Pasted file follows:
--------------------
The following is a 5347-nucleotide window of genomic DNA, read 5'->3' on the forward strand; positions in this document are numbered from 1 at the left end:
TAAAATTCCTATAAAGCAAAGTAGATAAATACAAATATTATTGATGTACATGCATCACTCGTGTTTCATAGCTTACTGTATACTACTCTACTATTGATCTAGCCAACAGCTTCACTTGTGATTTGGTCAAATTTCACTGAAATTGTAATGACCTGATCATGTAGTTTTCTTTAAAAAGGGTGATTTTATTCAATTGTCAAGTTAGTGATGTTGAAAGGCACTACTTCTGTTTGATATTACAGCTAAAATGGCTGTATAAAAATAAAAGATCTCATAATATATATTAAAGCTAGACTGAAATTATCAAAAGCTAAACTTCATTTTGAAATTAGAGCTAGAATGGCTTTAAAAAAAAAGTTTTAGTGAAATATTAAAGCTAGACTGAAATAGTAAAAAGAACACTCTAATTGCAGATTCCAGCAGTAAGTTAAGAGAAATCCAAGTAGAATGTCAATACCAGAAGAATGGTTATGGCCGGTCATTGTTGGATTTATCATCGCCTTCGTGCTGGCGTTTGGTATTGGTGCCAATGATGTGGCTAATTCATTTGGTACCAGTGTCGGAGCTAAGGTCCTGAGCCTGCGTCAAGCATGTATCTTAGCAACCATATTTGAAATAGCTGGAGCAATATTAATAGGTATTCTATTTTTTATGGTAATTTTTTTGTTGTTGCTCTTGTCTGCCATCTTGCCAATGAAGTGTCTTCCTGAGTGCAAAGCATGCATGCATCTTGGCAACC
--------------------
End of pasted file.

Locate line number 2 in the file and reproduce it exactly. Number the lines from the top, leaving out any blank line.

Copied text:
TAAAATTCCTATAAAGCAAAGTAGATAAATACAAATATTATTGATGTACATGCATCACTCGTGTTTCATAGCTTACTGTATACTACTCTACTATTGATCTAGCCAACAGCTTCACTTGTGATTTGGTCAAATTTCACTGAAATTGTAATGACCTGATCATGTAGTTTTCTTTAAAAAGGGTGATTTTATTCAATTGTCAAGTTAGTGATGTTGAAAGGCACTACTTCTGTTTGATATTACAGCTAAAATGGCTGTATAAAAATAAAAGATCTCATAATATATATTAAAGCTAGACTGAAATTATCAAAAGCTAAACTTCATTTTGAAATTAGAGCTAGAATGGCTTTAAAAAAAAAGTTTTAGTGAAATATTAAAGCTAGACTGAAATAGTAAAAAGAACACTCTAATTGCAGATTCCAGCAGTAAGTTAAGAGAAATCCAAGTAGAATGTCAATACCAGAAGAATGGTTATGGCCGGTCATTGTTGGATTTATCATCGCCTTCGTGCTGGCGTTTGGTATTGGTGCCAATGATGTGGCTAATTCATTTGGTACCAGTGTCGGAGCTAAGGTCCTGAGCCTGCGTCAAGCATGTATCTTAGCAACCATATTTGAAATAGCTGGAGCAATATTAATAGGTATTCTATTTTTTATGGTAATTTTTTTGTTGTTGCTCTTGTCTGCCATCTTGCCAATGAAGTGTCTTCCTGAGTGCAAAGCATGCATGCATCTTGGCAACC